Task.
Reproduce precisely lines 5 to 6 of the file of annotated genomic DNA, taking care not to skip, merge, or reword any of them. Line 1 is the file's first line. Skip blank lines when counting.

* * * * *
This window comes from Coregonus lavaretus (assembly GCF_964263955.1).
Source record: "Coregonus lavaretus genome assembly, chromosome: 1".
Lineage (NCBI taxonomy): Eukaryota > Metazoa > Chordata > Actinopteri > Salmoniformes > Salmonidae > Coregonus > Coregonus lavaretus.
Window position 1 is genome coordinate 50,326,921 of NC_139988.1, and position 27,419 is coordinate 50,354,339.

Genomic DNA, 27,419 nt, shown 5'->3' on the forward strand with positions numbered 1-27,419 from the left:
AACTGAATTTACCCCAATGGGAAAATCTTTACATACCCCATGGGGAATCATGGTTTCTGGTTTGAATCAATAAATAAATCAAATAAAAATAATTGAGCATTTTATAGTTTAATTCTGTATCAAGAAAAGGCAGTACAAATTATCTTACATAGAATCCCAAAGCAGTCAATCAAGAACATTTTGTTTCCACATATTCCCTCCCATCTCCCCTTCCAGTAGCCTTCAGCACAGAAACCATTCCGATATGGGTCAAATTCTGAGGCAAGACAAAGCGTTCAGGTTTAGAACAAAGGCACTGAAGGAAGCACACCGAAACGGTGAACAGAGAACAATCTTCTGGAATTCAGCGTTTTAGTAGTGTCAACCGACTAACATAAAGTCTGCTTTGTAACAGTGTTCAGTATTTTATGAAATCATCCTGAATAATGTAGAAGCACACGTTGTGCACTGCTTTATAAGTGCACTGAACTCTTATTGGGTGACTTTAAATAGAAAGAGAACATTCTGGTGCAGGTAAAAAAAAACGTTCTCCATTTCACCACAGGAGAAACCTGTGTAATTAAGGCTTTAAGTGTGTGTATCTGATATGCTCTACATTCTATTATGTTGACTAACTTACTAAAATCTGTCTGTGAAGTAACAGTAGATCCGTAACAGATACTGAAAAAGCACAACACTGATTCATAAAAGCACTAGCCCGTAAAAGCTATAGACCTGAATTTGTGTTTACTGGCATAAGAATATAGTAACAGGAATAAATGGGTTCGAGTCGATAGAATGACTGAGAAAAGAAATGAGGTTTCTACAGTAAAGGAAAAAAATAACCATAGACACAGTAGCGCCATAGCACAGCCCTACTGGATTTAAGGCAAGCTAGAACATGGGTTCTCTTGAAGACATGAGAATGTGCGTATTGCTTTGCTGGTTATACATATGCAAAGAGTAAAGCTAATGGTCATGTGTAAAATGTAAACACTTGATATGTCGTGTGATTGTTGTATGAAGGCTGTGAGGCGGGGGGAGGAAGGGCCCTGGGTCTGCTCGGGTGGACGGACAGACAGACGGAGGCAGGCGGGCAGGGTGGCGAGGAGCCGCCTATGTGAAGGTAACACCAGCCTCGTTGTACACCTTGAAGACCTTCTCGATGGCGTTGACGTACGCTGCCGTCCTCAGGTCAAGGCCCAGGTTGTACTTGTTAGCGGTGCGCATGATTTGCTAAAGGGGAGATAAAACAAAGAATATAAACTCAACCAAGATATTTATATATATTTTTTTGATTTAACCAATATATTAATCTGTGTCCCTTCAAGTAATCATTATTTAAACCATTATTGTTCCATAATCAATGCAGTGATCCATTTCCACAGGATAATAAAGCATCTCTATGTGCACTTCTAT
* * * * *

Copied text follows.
Genomic DNA, 27,419 nt, shown 5'->3' on the forward strand with positions numbered 1-27,419 from the left:
AACTGAATTTACCCCAATGGGAAAATCTTTACATACCCCATGGGGAATCATGGTTTCTGGTTTGAATCAATAAATAAATCAAATAAAAATAATTGAGCATTTTATAGTTTAATTCTGTATCAAGAAAAGGCAGTACAAATTATCTTACATAGAATCCCAAAGCAGTCAATCAAGAACATTTTGTTTCCACATATTCCCTCCCATCTCCCCTTCCAGTAGCCTTCAGCACAGAAACCATTCCGATATGGGTCAAATTCTGAGGCAAGACAAAGCGTTCAGGTTTAGAACAAAGGCACTGAAGGAAGCACACCGAAACGGTGAACAGAGAACAATCTTCTGGAATTCAGCGTTTTAGTAGTGTCAACCGACTAACATAAAGTCTGCTTTGTAACAGTGTTCAGTATTTTATGAAATCATCCTGAATAATGTAGAAGCACACGTTGTGCACTGCTTTATAAGTGCACTGAACTCTTATTGGGTGACTTTAAATAGAAAGAGAACATTCTGGTGCAGGTAAAAAAAAACGTTCTCCATTTCACCACAGGAGAAACCTGTGTAATTAAGGCTTTAAGTGTGTGTATCTGATATGCTCTACATTCTATTATGTTGACTAACTTACTAAAATCTGTCTGTGAAGTAACAGTAGATCCGTAACAGATACTGAAAAAGCACAACACTGATTCATAAAAGCACTAGCCCGTAAAAGCTATAGACCTGAATTTGTGTTTACTGGCATAAGAATATAGTAACAGGAATAAATGGGTTCGAGTCGATAGAATGACTGAGAAAAGAAATGAGGTTTCTACAGTAAAGGAAAAAAATAACCATAGACACAGTAGCGCCATAGCACAGCCCTACTGGATTTAAGGCAAGCTAGAACATGGGTTCTCTTGAAGACATGAGAATGTGCGTATTGCTTTGCTGGTTATACATATGCAAAGAGTAAAGCTAATGGTCATGTGTAAAATGTAAACACTTGATATGTCGTGTGATTGTTGTATGAAGGCTGTGAGGCGGGGGGAGGAAGGGCCCTGGGTCTGCTCGGGTGGACGGACAGACAGACGGAGGCAGGCGGGCAGGGTGGCGAGGAGCCGCCTATGTGAAGGTAACACCAGCCTCGTTGTACACCTTGAAGACCTTCTCGATGGCGTTGACGTACGCTGCCGTCCTCAGGTCAAGGCCCAGGTTGTACTTGTTAGCGGTGCGCATGATTTGCTAAAGGGGAGATAAAACAAAGAATATAAACTCAACCAAGATATTTATATATATTTTTTTGATTTAACCAATATATTAATCTGTGTCCCTTCAAGTAATCATTATTTAAACCATTATTGTTCCATAATCAATGCAGTGATCCATTTCCACAGGATAATAAAGCATCTCTATGTGCACTTCTAT